Even more than orphanages, Uganda needed “Godly leaders,” the three decided, according to an interview Timmis’s son gave in 2012.

The idea: Not to convert grown adults to the three men’s view of Christianity, but instill Jesus in children. Offer free education, and include their Jesus in the bargain. Even to Muslims.

The trio asked Timmis to buy them 2.5 square miles of land two hours north of Kampala. That’s where Cornerstone began.

Kreutter, Timmis writes, “became the director of the work in Uganda.” With millions of dollars flowing – not necessarily legally – from The Family and wealthy U.S. backers, Cornerstone thrived and grew.

And Timmis expanded his coterie of Coe relationships back in the U.S.

There was Ronnie Cameron, the GOP megadonor (and past guest at the Trump White House) who has funded The Family and sat on its board. And fought organized labor at his poultry factories. Timmis calls him a “dear friend.”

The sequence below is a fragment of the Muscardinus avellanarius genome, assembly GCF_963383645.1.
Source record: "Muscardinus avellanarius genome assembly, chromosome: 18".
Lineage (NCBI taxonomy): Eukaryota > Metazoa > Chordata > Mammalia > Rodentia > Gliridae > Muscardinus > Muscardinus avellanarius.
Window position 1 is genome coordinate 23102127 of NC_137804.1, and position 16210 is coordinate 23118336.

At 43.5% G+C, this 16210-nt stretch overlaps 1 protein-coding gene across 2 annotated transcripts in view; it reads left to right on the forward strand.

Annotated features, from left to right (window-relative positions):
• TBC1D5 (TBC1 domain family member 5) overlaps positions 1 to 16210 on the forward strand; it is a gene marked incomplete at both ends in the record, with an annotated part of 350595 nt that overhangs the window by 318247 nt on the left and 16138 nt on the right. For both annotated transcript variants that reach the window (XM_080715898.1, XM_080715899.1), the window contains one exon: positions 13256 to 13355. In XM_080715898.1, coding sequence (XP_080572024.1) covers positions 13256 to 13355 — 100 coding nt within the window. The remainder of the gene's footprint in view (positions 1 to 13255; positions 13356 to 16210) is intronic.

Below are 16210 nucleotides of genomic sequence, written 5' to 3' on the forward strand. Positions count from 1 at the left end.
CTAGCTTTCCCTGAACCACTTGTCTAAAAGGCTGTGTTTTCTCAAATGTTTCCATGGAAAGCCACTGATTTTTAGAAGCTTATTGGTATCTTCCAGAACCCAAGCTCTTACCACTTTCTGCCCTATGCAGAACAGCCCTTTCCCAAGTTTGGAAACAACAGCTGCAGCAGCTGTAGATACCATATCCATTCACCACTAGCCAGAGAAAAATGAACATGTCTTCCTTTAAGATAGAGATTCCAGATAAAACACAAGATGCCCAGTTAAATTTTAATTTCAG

Then there was the young man Coe sent for Timmis to disciple for two years. “Every day he would sit at a table in the corner of my office as I went about my daily duties,” Timmis wrote. “I asked some dear friends if he could live with them.”

Today, that young man is Rep. John Moolenaar (R-MI), Family insider and a mainstay of the National Prayer Breakfast.

And Kreutter’s Cornerstone students? The Ave Herald, the Florida newspaper that interviewed Timmis’s son, took inventory:

The former students are now assuming key roles in Ugandan society: Two graduates have become involved in national parliament; three are young university professors, two are governors of provinces. Others have gone into businesses or work for NGO’s; some have gone into ministry, and one is a Catholic seminarian – all salting African society with the values that undergirded their years at Cornerstone, as Mr. Timmis and his friends had envisioned.

That was written in 2012. Today, Cornerstone has its own network of alumni and personnel, some of whom get to boost their power at home with trips to Washington, where, courtesy of The Family, they can rub elbows and bring home selfies with powerful American politicians at the National Prayer Breakfast.